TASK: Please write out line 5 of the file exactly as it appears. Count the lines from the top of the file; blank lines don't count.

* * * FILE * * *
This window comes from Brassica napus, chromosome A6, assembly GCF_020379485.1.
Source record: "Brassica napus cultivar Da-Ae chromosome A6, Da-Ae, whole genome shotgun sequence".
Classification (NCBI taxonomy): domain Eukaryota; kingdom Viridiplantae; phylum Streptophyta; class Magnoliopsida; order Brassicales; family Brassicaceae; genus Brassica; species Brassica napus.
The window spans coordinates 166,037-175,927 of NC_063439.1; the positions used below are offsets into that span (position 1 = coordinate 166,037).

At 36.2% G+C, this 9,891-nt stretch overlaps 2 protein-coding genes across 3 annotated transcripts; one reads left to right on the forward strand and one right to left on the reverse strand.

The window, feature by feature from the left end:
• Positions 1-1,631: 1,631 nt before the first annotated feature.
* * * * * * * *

At 36.2% G+C, this 9,891-nt stretch overlaps 2 protein-coding genes across 3 annotated transcripts; one reads left to right on the forward strand and one right to left on the reverse strand.